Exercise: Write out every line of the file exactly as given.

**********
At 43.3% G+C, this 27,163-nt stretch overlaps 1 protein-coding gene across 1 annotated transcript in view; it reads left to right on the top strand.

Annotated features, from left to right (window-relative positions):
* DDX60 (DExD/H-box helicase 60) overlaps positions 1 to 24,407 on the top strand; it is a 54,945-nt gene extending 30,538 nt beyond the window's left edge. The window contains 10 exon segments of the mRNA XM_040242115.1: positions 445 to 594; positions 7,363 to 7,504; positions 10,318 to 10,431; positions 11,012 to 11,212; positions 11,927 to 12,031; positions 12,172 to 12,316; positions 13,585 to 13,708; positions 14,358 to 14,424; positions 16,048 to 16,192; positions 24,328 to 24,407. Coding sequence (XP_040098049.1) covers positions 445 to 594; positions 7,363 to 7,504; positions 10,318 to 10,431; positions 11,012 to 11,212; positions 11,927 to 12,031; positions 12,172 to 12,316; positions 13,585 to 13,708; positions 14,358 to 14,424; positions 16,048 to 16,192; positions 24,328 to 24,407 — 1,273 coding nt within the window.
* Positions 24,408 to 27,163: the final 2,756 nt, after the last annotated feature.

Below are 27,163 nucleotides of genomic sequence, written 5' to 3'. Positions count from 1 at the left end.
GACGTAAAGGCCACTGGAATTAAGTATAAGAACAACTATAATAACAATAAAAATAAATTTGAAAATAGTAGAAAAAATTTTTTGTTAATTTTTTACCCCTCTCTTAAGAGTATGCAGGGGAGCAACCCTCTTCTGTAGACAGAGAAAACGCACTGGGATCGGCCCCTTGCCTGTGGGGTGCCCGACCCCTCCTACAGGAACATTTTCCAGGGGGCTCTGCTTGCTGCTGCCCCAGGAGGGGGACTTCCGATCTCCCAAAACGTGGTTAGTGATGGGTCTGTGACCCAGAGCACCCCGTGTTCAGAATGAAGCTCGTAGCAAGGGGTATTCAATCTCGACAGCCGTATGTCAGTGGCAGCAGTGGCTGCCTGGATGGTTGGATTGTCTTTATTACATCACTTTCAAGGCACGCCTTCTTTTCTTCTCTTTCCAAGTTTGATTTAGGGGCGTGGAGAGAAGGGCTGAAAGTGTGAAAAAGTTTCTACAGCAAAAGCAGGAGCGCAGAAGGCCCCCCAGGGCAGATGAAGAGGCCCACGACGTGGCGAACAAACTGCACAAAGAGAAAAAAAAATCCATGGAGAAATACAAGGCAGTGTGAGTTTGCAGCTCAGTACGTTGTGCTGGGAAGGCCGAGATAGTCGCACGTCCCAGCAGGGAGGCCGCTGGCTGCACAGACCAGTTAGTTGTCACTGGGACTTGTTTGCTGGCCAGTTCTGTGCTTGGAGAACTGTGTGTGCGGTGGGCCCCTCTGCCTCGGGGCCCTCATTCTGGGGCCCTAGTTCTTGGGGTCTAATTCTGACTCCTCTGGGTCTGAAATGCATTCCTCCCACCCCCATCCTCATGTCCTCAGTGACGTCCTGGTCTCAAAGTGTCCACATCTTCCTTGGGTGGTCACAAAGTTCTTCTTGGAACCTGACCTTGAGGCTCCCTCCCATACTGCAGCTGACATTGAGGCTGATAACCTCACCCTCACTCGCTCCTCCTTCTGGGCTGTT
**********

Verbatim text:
At 43.3% G+C, this 27,163-nt stretch overlaps 1 protein-coding gene across 1 annotated transcript in view; it reads left to right on the top strand.

Annotated features, from left to right (window-relative positions):
* DDX60 (DExD/H-box helicase 60) overlaps positions 1 to 24,407 on the top strand; it is a 54,945-nt gene extending 30,538 nt beyond the window's left edge. The window contains 10 exon segments of the mRNA XM_040242115.1: positions 445 to 594; positions 7,363 to 7,504; positions 10,318 to 10,431; positions 11,012 to 11,212; positions 11,927 to 12,031; positions 12,172 to 12,316; positions 13,585 to 13,708; positions 14,358 to 14,424; positions 16,048 to 16,192; positions 24,328 to 24,407. Coding sequence (XP_040098049.1) covers positions 445 to 594; positions 7,363 to 7,504; positions 10,318 to 10,431; positions 11,012 to 11,212; positions 11,927 to 12,031; positions 12,172 to 12,316; positions 13,585 to 13,708; positions 14,358 to 14,424; positions 16,048 to 16,192; positions 24,328 to 24,407 — 1,273 coding nt within the window.
* Positions 24,408 to 27,163: the final 2,756 nt, after the last annotated feature.

Below are 27,163 nucleotides of genomic sequence, written 5' to 3'. Positions count from 1 at the left end.
GACGTAAAGGCCACTGGAATTAAGTATAAGAACAACTATAATAACAATAAAAATAAATTTGAAAATAGTAGAAAAAATTTTTTGTTAATTTTTTACCCCTCTCTTAAGAGTATGCAGGGGAGCAACCCTCTTCTGTAGACAGAGAAAACGCACTGGGATCGGCCCCTTGCCTGTGGGGTGCCCGACCCCTCCTACAGGAACATTTTCCAGGGGGCTCTGCTTGCTGCTGCCCCAGGAGGGGGACTTCCGATCTCCCAAAACGTGGTTAGTGATGGGTCTGTGACCCAGAGCACCCCGTGTTCAGAATGAAGCTCGTAGCAAGGGGTATTCAATCTCGACAGCCGTATGTCAGTGGCAGCAGTGGCTGCCTGGATGGTTGGATTGTCTTTATTACATCACTTTCAAGGCACGCCTTCTTTTCTTCTCTTTCCAAGTTTGATTTAGGGGCGTGGAGAGAAGGGCTGAAAGTGTGAAAAAGTTTCTACAGCAAAAGCAGGAGCGCAGAAGGCCCCCCAGGGCAGATGAAGAGGCCCACGACGTGGCGAACAAACTGCACAAAGAGAAAAAAAAATCCATGGAGAAATACAAGGCAGTGTGAGTTTGCAGCTCAGTACGTTGTGCTGGGAAGGCCGAGATAGTCGCACGTCCCAGCAGGGAGGCCGCTGGCTGCACAGACCAGTTAGTTGTCACTGGGACTTGTTTGCTGGCCAGTTCTGTGCTTGGAGAACTGTGTGTGCGGTGGGCCCCTCTGCCTCGGGGCCCTCATTCTGGGGCCCTAGTTCTTGGGGTCTAATTCTGACTCCTCTGGGTCTGAAATGCATTCCTCCCACCCCCATCCTCATGTCCTCAGTGACGTCCTGGTCTCAAAGTGTCCACATCTTCCTTGGGTGGTCACAAAGTTCTTCTTGGAACCTGACCTTGAGGCTCCCTCCCATACTGCAGCTGACATTGAGGCTGATAACCTCACCCTCACTCGCTCCTCCTTCTGGGCTGTT